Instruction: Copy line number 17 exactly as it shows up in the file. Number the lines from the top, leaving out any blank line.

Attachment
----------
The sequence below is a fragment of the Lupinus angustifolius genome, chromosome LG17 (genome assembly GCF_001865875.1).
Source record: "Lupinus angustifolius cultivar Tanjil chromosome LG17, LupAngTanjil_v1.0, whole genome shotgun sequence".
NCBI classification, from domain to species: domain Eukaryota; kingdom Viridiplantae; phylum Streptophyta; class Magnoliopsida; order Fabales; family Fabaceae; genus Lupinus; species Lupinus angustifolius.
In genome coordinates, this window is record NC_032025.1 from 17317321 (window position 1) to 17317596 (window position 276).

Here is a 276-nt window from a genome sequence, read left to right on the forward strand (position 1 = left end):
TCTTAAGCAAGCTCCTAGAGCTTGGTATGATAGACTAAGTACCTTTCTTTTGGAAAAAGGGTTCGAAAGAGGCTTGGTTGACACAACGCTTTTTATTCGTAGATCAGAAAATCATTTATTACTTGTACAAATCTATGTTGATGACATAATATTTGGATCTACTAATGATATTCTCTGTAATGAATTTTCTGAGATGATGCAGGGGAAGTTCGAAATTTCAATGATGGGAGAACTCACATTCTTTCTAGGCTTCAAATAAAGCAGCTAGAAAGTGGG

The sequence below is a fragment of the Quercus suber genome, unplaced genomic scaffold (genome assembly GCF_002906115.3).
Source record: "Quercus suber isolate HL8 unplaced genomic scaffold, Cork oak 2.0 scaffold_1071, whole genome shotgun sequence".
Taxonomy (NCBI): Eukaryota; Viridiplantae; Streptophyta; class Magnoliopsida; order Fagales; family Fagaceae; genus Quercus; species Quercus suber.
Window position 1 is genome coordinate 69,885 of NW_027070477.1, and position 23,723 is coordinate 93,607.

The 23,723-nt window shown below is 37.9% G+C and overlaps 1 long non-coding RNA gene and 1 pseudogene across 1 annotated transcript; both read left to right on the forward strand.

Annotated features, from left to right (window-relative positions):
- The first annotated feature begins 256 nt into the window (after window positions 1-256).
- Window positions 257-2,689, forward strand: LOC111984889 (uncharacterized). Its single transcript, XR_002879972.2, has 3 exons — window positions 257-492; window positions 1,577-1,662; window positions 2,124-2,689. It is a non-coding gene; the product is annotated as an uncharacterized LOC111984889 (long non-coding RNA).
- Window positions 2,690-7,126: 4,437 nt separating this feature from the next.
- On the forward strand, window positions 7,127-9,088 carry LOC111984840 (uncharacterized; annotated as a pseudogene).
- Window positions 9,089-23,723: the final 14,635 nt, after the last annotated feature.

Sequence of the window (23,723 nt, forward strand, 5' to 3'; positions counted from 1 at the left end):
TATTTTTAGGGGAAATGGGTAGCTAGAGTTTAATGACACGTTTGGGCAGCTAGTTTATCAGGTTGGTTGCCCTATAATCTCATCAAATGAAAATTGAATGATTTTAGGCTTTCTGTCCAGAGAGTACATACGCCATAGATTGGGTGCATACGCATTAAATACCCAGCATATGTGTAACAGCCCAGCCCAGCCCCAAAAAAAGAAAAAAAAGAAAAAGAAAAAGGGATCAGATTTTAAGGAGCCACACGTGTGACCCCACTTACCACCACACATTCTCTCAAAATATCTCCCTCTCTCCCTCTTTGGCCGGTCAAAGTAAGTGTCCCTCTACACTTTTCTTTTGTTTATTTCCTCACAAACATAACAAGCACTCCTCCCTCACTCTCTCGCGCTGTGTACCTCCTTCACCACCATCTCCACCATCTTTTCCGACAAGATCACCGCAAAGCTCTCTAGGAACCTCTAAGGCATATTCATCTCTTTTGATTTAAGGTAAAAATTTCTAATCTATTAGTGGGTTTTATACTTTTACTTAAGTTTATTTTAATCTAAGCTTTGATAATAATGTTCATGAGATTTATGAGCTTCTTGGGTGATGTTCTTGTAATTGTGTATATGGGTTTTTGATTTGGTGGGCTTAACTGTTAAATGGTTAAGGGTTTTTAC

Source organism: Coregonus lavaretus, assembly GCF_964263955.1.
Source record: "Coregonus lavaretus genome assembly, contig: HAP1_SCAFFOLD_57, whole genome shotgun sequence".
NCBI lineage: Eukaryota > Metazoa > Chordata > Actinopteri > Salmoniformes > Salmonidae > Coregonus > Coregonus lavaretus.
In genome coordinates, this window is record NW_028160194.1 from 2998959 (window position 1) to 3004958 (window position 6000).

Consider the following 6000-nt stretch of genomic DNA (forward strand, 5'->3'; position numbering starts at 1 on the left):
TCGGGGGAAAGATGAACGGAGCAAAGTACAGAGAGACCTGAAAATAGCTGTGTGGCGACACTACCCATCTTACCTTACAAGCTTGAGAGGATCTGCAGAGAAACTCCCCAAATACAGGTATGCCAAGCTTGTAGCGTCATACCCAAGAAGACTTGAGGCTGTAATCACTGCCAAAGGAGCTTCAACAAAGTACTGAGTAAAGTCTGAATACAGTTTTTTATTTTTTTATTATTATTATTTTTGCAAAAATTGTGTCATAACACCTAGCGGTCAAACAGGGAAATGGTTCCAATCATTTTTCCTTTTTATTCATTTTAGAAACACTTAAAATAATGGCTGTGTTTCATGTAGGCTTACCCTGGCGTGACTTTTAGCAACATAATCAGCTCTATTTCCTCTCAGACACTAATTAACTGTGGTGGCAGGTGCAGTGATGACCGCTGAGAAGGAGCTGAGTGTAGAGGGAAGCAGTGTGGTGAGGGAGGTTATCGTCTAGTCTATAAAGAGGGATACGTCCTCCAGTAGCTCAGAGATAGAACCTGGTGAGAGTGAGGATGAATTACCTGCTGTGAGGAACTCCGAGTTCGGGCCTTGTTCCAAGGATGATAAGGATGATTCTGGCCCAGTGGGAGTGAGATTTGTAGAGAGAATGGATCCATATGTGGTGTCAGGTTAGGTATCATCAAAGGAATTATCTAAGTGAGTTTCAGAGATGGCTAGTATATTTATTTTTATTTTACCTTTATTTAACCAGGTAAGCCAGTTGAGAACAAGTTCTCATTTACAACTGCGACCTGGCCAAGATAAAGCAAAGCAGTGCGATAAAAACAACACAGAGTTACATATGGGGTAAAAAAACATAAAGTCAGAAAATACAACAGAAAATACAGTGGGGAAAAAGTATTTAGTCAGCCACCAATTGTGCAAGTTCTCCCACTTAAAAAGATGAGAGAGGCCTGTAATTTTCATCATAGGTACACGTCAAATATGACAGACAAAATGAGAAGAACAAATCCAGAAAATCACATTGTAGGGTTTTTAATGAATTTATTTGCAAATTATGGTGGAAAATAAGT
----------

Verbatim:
- Window positions 9,089-23,723: the final 14,635 nt, after the last annotated feature.